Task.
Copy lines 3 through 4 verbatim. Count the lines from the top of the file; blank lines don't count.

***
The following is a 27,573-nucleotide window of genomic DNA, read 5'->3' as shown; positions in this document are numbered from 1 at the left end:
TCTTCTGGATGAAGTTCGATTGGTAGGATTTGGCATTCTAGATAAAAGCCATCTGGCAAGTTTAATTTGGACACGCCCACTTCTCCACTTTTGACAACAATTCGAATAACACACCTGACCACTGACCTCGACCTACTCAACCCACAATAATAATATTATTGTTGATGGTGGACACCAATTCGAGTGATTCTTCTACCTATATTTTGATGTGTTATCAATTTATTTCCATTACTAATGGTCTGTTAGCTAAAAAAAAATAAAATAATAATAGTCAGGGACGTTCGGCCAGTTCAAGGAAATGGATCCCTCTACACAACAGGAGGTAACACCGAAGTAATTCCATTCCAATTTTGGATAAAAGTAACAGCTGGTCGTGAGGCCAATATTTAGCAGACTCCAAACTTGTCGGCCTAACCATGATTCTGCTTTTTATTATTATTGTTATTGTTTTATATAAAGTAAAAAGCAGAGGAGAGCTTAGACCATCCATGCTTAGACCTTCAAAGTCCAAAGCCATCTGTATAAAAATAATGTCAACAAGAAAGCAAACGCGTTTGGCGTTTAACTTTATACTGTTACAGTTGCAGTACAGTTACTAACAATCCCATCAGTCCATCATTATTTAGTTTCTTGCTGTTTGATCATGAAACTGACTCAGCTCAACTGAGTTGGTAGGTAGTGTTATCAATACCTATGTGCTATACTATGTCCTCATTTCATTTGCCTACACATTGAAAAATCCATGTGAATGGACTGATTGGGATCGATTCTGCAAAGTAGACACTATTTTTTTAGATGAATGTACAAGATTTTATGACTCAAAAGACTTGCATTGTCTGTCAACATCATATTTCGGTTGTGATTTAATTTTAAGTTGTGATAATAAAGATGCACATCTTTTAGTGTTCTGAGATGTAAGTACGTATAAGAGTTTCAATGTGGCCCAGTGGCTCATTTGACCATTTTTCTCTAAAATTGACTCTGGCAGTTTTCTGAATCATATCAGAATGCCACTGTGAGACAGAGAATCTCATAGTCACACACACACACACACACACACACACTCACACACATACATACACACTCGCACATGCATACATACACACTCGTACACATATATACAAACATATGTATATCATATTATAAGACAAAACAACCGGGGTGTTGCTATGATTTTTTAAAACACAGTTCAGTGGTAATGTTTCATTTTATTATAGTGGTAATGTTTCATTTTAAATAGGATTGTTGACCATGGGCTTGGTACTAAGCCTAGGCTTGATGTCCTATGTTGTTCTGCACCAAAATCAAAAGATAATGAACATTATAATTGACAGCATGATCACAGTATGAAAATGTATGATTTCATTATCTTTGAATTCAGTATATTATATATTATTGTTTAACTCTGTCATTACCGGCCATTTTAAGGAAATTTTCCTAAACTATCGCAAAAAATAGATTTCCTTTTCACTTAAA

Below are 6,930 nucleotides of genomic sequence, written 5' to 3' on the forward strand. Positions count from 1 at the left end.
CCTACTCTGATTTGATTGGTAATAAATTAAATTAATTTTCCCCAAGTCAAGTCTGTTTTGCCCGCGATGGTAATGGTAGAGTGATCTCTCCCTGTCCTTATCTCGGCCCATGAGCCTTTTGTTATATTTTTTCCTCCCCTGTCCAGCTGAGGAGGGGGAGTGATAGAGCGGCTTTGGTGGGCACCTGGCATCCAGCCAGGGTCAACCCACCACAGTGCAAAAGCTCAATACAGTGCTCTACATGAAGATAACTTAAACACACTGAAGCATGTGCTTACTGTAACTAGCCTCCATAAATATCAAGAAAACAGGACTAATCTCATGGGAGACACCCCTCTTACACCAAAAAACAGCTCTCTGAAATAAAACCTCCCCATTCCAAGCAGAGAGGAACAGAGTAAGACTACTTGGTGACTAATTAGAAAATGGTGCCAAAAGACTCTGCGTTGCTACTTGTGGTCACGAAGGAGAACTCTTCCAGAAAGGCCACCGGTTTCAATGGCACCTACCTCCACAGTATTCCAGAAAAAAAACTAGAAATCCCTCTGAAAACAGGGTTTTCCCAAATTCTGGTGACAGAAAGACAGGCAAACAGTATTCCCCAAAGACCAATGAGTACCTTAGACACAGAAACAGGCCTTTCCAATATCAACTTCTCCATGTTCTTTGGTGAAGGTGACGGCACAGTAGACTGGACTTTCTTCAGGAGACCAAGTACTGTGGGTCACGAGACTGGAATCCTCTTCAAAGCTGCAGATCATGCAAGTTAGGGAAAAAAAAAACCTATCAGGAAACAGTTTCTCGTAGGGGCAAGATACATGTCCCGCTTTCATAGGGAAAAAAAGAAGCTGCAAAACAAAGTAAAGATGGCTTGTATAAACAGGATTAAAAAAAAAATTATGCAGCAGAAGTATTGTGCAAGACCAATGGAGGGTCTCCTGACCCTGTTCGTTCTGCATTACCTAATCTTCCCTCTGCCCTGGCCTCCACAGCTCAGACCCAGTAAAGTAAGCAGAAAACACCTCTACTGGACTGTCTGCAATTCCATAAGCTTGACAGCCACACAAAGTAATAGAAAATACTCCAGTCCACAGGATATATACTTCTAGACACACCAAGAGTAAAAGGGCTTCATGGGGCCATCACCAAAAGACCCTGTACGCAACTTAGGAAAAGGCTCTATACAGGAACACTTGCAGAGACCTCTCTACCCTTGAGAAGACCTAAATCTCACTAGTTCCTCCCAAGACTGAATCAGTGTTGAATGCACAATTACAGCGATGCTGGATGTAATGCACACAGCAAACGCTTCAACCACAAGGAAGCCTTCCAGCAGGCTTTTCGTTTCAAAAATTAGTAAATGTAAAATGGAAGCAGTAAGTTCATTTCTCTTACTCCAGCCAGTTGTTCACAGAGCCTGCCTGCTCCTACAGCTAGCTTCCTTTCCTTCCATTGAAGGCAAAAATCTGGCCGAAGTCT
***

Below are 6,930 nucleotides of genomic sequence, written 5' to 3' on the forward strand. Positions count from 1 at the left end.
CCTACTCTGATTTGATTGGTAATAAATTAAATTAATTTTCCCCAAGTCAAGTCTGTTTTGCCCGCGATGGTAATGGTAGAGTGATCTCTCCCTGTCCTTATCTCGGCCCATGAGCCTTTTGTTATATTTTTTCCTCCCCTGTCCAGCTGAGGAGGGGGAGTGATAGAGCGGCTTTGGTGGGCACCTGGCATCCAGCCAGGGTCAACCCACCACAGTGCAAAAGCTCAATACAGTGCTCTACATGAAGATAACTTAAACACACTGAAGCATGTGCTTACTGTAACTAGCCTCCATAAATATCAAGAAAACAGGACTAATCTCATGGGAGACACCCCTCTTACACCAAAAAACAGCTCTCTGAAATAAAACCTCCCCATTCCAAGCAGAGAGGAACAGAGTAAGACTACTTGGTGACTAATTAGAAAATGGTGCCAAAAGACTCTGCGTTGCTACTTGTGGTCACGAAGGAGAACTCTTCCAGAAAGGCCACCGGTTTCAATGGCACCTACCTCCACAGTATTCCAGAAAAAAAACTAGAAATCCCTCTGAAAACAGGGTTTTCCCAAATTCTGGTGACAGAAAGACAGGCAAACAGTATTCCCCAAAGACCAATGAGTACCTTAGACACAGAAACAGGCCTTTCCAATATCAACTTCTCCATGTTCTTTGGTGAAGGTGACGGCACAGTAGACTGGACTTTCTTCAGGAGACCAAGTACTGTGGGTCACGAGACTGGAATCCTCTTCAAAGCTGCAGATCATGCAAGTTAGGGAAAAAAAAAACCTATCAGGAAACAGTTTCTCGTAGGGGCAAGATACATGTCCCGCTTTCATAGGGAAAAAAAGAAGCTGCAAAACAAAGTAAAGATGGCTTGTATAAACAGGATTAAAAAAAAAATTATGCAGCAGAAGTATTGTGCAAGACCAATGGAGGGTCTCCTGACCCTGTTCGTTCTGCATTACCTAATCTTCCCTCTGCCCTGGCCTCCACAGCTCAGACCCAGTAAAGTAAGCAGAAAACACCTCTACTGGACTGTCTGCAATTCCATAAGCTTGACAGCCACACAAAGTAATAGAAAATACTCCAGTCCACAGGATATATACTTCTAGACACACCAAGAGTAAAAGGGCTTCATGGGGCCATCACCAAAAGACCCTGTACGCAACTTAGGAAAAGGCTCTATACAGGAACACTTGCAGAGACCTCTCTACCCTTGAGAAGACCTAAATCTCACTAGTTCCTCCCAAGACTGAATCAGTGTTGAATGCACAATTACAGCGATGCTGGATGTAATGCACACAGCAAACGCTTCAACCACAAGGAAGCCTTCCAGCAGGCTTTTCGTTTCAAAAATTAGTAAATGTAAAATGGAAGCAGTAAGTTCATTTCTCTTACTCCAGCCAGTTGTTCACAGAGCCTGCCTGCTCCTACAGCTAGCTTCCTTTCCTTCCATTGAAGGCAAAAATCTGGCCGAAGTCT